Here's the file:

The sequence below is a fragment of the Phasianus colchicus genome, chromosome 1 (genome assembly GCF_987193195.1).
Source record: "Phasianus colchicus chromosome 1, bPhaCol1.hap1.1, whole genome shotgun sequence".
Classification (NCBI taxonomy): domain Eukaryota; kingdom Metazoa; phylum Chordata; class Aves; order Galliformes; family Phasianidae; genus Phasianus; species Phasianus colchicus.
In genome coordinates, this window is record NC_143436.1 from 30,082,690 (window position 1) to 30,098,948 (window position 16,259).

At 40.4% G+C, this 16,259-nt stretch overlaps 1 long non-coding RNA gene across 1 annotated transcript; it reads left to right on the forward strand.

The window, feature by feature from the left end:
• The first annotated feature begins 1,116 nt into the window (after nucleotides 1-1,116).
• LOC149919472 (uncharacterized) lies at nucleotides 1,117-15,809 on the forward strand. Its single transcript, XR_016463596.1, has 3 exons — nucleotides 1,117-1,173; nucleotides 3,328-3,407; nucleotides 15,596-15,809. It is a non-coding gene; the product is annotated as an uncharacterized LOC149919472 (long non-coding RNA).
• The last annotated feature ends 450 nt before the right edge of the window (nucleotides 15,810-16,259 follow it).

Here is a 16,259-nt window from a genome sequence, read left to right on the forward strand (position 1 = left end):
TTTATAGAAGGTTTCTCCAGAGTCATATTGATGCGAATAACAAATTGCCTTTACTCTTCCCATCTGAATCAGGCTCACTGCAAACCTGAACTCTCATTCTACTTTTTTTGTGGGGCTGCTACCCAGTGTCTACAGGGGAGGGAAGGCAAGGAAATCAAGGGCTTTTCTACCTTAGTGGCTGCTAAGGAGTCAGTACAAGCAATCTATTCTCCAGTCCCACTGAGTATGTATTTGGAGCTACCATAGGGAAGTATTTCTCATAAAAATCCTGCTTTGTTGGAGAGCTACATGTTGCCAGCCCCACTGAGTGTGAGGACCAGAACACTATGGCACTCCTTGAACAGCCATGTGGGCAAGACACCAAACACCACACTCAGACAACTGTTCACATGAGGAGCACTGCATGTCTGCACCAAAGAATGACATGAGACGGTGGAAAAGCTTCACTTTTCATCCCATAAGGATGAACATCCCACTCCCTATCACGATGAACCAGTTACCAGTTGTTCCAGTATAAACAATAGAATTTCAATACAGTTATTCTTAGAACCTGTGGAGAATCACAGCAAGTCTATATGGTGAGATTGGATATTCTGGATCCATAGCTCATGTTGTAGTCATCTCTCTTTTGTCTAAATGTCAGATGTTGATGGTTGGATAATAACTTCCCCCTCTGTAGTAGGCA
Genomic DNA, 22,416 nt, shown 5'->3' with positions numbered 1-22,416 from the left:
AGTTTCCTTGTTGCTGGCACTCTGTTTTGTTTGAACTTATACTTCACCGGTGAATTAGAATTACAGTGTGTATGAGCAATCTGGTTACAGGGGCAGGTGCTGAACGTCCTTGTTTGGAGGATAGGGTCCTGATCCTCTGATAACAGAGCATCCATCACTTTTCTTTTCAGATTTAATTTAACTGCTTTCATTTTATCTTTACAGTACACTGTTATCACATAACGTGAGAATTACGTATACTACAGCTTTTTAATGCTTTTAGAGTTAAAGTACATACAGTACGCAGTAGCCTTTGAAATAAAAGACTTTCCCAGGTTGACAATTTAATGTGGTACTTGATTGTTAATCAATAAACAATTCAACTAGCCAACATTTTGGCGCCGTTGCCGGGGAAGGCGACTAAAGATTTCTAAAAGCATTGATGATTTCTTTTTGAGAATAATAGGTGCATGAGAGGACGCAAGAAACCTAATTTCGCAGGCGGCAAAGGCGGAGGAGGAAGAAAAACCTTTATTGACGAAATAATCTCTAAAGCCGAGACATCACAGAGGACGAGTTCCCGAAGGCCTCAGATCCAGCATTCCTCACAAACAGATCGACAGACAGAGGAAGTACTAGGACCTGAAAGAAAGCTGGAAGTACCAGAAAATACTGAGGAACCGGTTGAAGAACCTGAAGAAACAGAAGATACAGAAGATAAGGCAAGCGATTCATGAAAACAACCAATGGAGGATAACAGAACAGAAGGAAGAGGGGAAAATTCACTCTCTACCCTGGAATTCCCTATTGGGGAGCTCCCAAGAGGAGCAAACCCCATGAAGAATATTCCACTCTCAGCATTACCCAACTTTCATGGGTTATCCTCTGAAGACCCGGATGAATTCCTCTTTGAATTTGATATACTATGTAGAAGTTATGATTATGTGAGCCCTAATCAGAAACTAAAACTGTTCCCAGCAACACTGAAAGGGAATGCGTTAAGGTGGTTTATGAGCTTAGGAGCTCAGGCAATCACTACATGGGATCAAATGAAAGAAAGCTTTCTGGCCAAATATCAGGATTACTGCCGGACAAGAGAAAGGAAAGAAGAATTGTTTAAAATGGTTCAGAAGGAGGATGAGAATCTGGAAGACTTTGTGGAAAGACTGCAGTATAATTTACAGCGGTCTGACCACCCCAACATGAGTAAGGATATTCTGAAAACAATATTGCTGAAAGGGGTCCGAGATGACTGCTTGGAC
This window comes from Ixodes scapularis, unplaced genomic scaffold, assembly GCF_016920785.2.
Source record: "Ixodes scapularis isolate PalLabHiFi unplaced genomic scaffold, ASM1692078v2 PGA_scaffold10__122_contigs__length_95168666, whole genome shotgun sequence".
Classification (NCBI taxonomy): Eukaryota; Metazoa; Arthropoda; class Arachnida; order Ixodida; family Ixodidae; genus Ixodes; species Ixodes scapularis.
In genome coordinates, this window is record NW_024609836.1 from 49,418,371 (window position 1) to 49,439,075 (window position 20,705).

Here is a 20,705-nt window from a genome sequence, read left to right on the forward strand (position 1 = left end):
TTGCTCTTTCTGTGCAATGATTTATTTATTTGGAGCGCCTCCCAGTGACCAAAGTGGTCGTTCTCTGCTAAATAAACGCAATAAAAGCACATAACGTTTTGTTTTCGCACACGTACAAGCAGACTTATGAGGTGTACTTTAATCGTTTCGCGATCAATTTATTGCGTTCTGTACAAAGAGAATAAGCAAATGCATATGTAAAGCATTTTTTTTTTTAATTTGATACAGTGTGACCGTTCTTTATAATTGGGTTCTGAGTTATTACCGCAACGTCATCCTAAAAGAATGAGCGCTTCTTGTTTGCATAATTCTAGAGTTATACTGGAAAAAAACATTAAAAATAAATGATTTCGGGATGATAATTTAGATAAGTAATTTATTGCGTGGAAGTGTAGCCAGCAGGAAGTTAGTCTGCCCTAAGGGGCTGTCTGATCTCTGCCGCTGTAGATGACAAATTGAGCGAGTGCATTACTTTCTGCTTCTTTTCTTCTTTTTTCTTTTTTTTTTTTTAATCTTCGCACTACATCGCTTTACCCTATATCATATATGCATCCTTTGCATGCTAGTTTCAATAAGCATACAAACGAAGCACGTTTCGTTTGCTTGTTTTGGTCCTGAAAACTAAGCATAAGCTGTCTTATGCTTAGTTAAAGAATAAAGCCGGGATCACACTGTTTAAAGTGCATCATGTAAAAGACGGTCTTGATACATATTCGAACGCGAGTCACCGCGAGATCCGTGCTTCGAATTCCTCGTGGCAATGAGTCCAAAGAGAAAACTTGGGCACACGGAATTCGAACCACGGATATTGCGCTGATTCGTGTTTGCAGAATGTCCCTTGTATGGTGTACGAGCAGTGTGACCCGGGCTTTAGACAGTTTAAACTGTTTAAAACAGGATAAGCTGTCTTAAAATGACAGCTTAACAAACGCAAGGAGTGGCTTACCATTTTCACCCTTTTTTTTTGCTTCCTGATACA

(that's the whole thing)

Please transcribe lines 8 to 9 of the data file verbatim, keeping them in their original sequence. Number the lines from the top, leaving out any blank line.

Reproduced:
• LOC149919472 (uncharacterized) lies at nucleotides 1,117-15,809 on the forward strand. Its single transcript, XR_016463596.1, has 3 exons — nucleotides 1,117-1,173; nucleotides 3,328-3,407; nucleotides 15,596-15,809. It is a non-coding gene; the product is annotated as an uncharacterized LOC149919472 (long non-coding RNA).
• The last annotated feature ends 450 nt before the right edge of the window (nucleotides 15,810-16,259 follow it).